Expat Advice: Culture Shock in Gjøvik, Norway
What is the name of the city or town that you are reporting on?
Did you receive any cross-cultural training for your move abroad? If yes, was it before or after the move?
Before. Had the experience of travelling to Norway and also lived in Sweden two different occasions; very similar to Norwegian culture, traditions, language.
Moving to Norway Soon?
If they speak another language in your new country, do you speak the language? If yes, did you learn the language before you moved or while abroad? If no, are you planning to learn the language?
I am enrolled in Norwegian language classes. I am getting better and better and can understand others more.
Were you worried or concerned about culture shock before you moved abroad?
How significant was the culture shock you experienced when you moved abroad?
Expats often talk about going through the "stages of culture shock." Examples include the honeymoon phase, the irritation-to-anger stage, the rejection of the culture stage, and the cultural adjustment phase. Do you feel like you went through these or any other stages as you settled into the new culture?
I have definitely gone through the honeymoon stage and I think I'm going through the irritation-to-anger stage now: UDI (Norwegian immigration authority), leaving a big city life for a temporary one in the countryside, having to drive a car more often, and not currently being able to work.
What, if any, were some of the changes you noticed in yourself that might have been caused by culture shock? These might include things such as anger, depression, anxiety, increased eating or drinking, frustration, homesickness, etc.
Mostly anxiety, depression, frustration. I sometimes feel as though I have no control of my life, or that I am very limited in the things I can control.
What are some things you appreciate most about the new culture?
So many things. The nature, the peace and tranquility, the community-mindedness, the pride Norwegians have in their home, their families, their communities, their nation; the fantastic quality of life here, the hospitality, the civility most people have, and lots of incredibly handsome, rugged men. :)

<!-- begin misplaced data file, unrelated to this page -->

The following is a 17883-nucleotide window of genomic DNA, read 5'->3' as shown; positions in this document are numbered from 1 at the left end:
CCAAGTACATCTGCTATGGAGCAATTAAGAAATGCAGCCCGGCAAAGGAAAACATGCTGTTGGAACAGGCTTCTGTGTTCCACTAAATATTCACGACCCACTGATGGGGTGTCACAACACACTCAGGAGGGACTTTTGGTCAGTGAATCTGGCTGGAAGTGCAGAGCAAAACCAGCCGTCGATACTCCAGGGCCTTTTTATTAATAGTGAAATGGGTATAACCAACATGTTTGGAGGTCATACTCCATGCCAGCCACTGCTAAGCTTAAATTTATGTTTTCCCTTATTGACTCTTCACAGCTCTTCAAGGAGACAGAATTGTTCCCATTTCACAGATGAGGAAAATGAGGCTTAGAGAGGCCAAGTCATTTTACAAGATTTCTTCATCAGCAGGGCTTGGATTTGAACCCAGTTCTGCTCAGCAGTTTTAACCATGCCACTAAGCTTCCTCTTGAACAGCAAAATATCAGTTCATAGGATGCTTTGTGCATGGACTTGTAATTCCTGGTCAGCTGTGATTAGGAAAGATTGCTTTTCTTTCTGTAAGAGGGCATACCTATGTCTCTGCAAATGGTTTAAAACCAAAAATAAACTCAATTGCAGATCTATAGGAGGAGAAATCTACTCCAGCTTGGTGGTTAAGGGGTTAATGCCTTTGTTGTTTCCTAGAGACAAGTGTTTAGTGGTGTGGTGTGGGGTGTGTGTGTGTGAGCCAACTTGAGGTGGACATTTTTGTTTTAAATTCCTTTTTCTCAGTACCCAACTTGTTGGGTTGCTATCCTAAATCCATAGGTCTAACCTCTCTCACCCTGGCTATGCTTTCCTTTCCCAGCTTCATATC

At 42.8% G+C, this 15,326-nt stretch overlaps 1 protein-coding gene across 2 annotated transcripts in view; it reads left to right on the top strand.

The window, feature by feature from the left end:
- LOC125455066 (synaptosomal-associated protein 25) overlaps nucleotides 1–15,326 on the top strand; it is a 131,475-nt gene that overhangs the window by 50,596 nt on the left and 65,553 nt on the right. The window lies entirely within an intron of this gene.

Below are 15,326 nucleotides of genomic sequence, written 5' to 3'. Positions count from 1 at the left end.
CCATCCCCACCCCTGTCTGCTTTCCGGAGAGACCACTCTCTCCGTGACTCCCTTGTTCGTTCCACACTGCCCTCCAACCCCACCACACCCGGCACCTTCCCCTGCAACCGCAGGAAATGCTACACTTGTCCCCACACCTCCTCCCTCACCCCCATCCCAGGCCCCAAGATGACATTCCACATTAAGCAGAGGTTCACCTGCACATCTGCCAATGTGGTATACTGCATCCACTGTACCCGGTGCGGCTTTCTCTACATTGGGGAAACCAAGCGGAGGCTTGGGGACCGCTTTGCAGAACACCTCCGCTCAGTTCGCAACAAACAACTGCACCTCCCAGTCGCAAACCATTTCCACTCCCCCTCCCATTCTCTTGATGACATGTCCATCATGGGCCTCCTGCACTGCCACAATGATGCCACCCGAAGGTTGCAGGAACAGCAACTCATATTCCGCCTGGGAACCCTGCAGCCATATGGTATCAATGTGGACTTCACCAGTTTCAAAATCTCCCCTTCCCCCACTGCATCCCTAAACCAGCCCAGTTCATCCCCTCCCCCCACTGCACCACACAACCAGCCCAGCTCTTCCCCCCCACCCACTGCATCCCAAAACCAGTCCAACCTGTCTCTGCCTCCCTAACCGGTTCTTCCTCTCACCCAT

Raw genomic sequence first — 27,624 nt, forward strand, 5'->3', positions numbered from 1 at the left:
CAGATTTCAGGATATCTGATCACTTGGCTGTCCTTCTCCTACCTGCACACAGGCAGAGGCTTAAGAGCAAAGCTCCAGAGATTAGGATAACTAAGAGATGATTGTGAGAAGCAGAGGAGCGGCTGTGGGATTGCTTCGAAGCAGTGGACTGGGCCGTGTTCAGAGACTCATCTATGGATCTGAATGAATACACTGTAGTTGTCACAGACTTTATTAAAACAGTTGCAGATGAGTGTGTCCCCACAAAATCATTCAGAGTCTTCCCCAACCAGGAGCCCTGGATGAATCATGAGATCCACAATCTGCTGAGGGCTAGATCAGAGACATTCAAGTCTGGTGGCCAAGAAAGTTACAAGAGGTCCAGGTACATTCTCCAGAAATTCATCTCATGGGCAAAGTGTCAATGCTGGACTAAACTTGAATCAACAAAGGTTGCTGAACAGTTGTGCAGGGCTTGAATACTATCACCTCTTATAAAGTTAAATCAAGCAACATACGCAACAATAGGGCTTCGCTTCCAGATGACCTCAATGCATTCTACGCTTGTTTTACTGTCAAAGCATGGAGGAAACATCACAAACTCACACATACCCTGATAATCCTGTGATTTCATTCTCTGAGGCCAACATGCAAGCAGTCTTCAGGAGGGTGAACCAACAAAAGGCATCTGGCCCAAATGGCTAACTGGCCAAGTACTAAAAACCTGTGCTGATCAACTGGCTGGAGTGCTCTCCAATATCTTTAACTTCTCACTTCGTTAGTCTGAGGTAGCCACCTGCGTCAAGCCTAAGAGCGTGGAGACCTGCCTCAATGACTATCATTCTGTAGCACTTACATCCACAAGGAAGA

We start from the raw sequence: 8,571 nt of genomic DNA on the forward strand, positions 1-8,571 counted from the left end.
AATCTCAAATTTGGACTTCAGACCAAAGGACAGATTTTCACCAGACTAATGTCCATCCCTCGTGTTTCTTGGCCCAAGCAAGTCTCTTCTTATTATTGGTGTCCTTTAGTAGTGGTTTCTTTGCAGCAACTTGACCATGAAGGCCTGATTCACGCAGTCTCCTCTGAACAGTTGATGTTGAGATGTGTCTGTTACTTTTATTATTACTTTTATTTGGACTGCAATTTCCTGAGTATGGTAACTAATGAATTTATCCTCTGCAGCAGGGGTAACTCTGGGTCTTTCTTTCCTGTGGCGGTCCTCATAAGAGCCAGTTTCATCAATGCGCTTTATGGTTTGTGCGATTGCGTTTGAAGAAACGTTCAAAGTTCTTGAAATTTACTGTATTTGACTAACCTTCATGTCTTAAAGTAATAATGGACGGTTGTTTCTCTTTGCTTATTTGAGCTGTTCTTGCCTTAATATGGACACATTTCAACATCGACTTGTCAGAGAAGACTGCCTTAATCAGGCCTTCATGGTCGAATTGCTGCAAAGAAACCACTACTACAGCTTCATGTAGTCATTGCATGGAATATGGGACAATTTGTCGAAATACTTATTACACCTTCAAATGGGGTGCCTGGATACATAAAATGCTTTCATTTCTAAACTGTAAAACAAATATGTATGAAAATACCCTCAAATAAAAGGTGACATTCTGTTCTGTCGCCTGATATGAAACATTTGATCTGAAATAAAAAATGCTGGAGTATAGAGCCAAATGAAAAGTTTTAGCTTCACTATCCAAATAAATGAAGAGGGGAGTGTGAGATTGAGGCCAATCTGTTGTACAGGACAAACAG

What are the most challenging aspects of the new culture?
The hours of operation of shops and other public places; the lack of understanding Norwegian at times when people speak to me (I feel like an idiot); the "can't be bothered" or "pass the buck" mentality people working in the service sector often have here -- whether it is Telenor, UDI, NAV, or the local municipality offices, etc. Experience has shown me that these type of workers are incapable of admitting a mistake, apologising for mistakes, or actually doing their job effectively. Lastly, the staring. I came here from a big US city where people rarely look at you in passing (unless there is really something to look at) each other on the streets or in cars, etc. Here, it is more common. It has angered me so much when I saw people staring or looking at me. I was told it's just local curiosity because they don't know me or haven't seen me before (one person even said it's because I'm handsome), but it's hard not to think it rude and unacceptable behaviour. This is not so much the case in cities like Oslo, Trondheim or Bergen.
Did you "commit" any embarrassing or humorous cultural blunders? If you did and you'd like to share them, please do tell!
Not a lot, other than using incorrect Norwegian at times. I have noticed that it generally takes Norwegians almost 20 minutes or so to say goodbye to each other when leaving social situations. I often just want to say goodbye and leave right afterwards without a lot of this last minute small talk. Perhaps I might have been a bit abrupt a few times and it rubbed some Norwegians the wrong way. No one has said anything, but a Norwegian would generally never confront a foreigner about it anyway. Seriously. :)
Do you have any advice or thoughts about culture shock you would like to share?
Know that many things in Norway will be similar to the US, but there will be many significant differences, too. I welcome most of these differences. Don't lose sight of yourself and what has shaped you culturally, but be flexible and open to how life is in Norway and how different some things will definitely be. In other words, maintain who you are, but learn to break out of your comfort zone of familiarity.
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